Introduction by Cobus van Breda.
I first met Kim in the early 1990s when I was a conservation student and volunteering in the paper lab at the National Library of Australia. Kim was a great mentor to me; his calm and patient approach to all conservation problems and unfailing sense of humour were exactly what I needed. Kim has the gift of carefully building self confidence in young conservators by example; small steps and practical hands-on work. I know that he has had the same tremendous influence on many other young conservators over the last 30 years, all of whom have benefited from his practical approach to often complex problems. I was delighted when he succumbed to my nagging and agreed to write about his experience as a conservator.
Meet a Conservator: Kim Morris
What first attracted you to a career in conservation? How did you get started?
I always had an interest in visual art and while more cartoonist than artist I recognised my technical skills. Originally I planned to become a cartographer however those opportunities were curtailed by government cuts. After five years’ work in the automotive industry I saw a documentary on the restoration of Rembrandt’s Night Watch after its 1975 knife attack. Immediately I knew that this was the career for me. That was the easy part. I had no work experience in conservation; I had no chemistry education.
I scored a lucky break via a contact my father had made at the AWM Research Centre, Ron Gilchrist, who put in a word for me with the then AWM head of conservation. I resigned my job and commenced as a volunteer in the paper conservation lab at the AWM, it was there I met my early mentors, David Button and Kerry McInnis. I also commenced studying basic chemistry at night school. David patiently helped me learn basic paper treatments and put together a folio of work. I applied for the next round of course admissions in 1981, was selected and commenced my undergraduate degree in Conservation of Cultural Materials in 1982. I have Ron Gilchrist to thank for giving me the break I needed to start a long and eventful career in conservation.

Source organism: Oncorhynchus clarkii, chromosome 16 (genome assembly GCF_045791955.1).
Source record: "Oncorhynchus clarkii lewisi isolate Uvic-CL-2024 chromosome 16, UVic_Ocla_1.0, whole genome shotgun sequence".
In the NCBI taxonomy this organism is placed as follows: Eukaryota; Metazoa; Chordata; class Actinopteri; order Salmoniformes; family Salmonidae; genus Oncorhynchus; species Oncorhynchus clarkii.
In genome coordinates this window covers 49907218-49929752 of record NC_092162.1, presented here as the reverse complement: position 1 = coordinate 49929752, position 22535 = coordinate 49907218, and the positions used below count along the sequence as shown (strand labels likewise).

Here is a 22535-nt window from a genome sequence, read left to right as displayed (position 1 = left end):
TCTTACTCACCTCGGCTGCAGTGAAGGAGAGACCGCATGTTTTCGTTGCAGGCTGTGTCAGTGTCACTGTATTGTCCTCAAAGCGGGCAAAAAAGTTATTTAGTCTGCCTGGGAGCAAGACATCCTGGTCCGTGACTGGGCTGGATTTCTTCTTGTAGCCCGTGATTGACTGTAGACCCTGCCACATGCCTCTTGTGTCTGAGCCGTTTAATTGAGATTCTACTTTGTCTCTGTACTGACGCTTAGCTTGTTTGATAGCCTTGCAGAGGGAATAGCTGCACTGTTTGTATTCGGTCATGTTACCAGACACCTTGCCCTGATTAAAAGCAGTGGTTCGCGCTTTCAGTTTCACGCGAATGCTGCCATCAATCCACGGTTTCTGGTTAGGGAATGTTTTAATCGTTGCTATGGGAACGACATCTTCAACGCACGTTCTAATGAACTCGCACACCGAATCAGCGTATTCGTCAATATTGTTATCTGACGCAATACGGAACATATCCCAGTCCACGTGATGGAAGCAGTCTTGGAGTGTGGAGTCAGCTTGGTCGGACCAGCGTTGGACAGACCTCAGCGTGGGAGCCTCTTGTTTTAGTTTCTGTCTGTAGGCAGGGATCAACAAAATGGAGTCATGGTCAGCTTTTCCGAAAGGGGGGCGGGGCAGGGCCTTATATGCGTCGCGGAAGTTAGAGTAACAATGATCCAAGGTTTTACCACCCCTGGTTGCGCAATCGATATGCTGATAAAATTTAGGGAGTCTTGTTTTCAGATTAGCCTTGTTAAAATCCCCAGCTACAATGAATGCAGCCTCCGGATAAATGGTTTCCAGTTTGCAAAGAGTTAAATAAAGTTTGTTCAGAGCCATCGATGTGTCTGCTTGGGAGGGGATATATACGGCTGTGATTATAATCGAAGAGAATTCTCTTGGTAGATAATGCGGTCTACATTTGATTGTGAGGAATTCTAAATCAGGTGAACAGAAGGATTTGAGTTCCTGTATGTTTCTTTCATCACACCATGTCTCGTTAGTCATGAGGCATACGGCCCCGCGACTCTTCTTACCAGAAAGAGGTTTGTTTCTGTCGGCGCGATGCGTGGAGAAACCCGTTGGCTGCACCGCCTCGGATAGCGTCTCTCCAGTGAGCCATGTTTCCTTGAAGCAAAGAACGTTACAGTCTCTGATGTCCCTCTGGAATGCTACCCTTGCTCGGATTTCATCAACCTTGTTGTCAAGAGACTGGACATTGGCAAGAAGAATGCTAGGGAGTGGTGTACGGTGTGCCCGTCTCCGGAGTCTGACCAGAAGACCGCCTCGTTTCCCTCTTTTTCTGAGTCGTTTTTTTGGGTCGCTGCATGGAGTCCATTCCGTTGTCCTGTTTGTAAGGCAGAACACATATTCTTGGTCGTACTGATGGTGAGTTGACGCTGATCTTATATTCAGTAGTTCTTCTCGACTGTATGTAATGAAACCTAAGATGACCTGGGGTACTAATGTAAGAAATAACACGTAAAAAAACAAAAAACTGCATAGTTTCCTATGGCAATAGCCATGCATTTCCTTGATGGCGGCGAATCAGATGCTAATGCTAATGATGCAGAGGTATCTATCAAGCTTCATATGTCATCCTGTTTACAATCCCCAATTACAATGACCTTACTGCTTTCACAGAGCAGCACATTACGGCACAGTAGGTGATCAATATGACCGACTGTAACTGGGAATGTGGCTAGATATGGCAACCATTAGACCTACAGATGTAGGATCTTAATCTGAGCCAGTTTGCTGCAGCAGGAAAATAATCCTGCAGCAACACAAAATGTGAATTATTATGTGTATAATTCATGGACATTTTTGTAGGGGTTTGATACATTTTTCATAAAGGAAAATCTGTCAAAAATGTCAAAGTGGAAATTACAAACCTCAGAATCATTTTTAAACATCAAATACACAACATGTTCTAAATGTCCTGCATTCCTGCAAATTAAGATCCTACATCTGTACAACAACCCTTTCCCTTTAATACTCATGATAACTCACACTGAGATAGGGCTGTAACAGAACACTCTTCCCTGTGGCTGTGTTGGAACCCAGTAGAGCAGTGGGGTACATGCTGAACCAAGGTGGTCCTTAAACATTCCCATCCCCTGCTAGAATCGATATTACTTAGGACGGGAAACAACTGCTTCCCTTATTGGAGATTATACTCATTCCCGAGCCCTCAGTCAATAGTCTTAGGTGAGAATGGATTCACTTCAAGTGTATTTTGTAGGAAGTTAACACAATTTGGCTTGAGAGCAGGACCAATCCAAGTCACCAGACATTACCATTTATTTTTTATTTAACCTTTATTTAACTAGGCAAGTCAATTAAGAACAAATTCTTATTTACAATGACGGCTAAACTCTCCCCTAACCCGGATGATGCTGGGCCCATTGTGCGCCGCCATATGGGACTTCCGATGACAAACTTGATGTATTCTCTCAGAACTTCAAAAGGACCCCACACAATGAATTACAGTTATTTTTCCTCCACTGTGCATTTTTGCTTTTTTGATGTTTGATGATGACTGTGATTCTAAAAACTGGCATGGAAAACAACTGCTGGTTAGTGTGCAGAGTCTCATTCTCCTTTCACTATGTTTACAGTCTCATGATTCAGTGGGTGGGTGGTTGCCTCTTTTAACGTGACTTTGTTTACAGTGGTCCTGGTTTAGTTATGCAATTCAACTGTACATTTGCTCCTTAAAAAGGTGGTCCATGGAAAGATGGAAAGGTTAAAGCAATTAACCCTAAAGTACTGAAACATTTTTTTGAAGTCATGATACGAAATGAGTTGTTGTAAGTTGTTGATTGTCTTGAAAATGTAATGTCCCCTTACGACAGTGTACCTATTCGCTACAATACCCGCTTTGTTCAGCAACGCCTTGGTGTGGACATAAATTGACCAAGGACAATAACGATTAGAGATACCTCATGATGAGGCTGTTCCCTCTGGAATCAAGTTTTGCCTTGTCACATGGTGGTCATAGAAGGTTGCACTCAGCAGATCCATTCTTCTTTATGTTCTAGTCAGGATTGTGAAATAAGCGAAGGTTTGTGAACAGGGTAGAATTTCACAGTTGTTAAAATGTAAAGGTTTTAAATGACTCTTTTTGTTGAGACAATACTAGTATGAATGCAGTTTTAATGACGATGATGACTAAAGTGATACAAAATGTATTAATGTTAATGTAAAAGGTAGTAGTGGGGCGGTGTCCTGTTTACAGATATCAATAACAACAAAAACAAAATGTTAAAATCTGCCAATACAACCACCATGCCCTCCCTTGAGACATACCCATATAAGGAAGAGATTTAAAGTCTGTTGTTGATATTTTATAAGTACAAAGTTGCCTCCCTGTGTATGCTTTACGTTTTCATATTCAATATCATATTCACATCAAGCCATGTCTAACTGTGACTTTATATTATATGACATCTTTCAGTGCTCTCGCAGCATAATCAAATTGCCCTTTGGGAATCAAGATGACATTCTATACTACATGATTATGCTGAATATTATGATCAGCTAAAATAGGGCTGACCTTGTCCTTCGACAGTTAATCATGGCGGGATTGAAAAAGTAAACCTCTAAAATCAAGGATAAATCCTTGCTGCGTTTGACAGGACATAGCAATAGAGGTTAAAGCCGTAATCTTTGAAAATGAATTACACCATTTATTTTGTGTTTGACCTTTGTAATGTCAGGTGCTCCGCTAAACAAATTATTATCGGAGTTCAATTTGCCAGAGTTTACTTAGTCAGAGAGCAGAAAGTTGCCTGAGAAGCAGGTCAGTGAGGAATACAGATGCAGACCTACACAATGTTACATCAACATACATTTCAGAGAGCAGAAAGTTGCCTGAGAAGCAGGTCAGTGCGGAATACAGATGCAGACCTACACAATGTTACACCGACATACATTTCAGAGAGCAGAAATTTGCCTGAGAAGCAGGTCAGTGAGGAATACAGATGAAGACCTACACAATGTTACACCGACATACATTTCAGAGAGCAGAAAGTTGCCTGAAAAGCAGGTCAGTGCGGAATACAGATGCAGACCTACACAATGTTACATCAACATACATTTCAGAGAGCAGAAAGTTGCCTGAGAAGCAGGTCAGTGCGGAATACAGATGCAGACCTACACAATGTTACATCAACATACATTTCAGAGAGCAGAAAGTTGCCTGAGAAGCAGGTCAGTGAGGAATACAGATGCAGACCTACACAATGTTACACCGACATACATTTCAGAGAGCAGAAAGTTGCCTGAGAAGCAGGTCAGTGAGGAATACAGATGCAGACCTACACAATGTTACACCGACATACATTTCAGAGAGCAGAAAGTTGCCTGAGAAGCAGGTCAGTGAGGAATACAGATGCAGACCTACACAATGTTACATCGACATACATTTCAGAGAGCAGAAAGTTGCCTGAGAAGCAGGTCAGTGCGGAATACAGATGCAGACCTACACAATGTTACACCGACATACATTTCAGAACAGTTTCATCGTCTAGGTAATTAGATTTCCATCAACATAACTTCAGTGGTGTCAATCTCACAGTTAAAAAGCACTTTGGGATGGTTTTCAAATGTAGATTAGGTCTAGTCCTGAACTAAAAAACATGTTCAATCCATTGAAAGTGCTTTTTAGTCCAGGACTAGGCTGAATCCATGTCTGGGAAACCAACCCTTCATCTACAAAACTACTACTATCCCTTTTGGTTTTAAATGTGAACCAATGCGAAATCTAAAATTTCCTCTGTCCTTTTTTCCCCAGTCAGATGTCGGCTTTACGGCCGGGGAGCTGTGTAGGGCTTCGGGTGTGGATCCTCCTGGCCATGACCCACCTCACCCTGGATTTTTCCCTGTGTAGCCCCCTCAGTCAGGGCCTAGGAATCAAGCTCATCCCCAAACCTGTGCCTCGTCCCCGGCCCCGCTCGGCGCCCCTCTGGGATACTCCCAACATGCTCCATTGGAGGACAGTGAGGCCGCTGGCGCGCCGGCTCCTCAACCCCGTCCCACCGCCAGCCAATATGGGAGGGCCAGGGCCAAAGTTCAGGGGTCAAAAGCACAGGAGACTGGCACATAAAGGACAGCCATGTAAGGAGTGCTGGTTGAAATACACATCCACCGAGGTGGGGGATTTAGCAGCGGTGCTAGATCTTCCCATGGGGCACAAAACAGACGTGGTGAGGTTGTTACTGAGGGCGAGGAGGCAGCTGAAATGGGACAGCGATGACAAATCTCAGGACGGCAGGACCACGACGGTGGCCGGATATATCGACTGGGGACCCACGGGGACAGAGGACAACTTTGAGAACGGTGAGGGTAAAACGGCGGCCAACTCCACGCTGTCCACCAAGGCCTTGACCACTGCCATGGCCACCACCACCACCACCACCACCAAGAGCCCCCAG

What does a typical work day look like at the moment?
Since 2000 I have been the owner, director and senior conservator of Art & Archival, a busy private cultural materials conservation practice based in the Canberra–Queanbeyan region. Art & Archival was started by Kerry Mcinnis is 1981 as a paper conservation practice. Over the years it has grown to be much more diversified, covering the disciplines of paper, paintings, textiles, objects, books, consultancies, training and more.
Private conservation practice often requires a different approach to treatment work than other conservation jobs. Treatments are often governed by the client’s budget. Their preferred treatment needs do not necessarily match the private conservator’s preferred approach. This presents treatment challenges where we often negotiate a treatment compromise with the client that suits their budget and preferred outcomes and rests within our professional code of ethics.
A typical day at Art & Archival is generally busy and always includes good coffee. I generally spend my time talking with my team, advising and assisting them in treatments, undertaking treatment work, business admin, quoting, emailing, talking with clients, developing new projects, etc. A cornerstone of Art & Archival is making sure we have fun while we work so there’s always lots of chat, good music, and at the moment the occasional COVID-19 therapy dog on hand.
Do you have a favourite object or collection that you have worked on?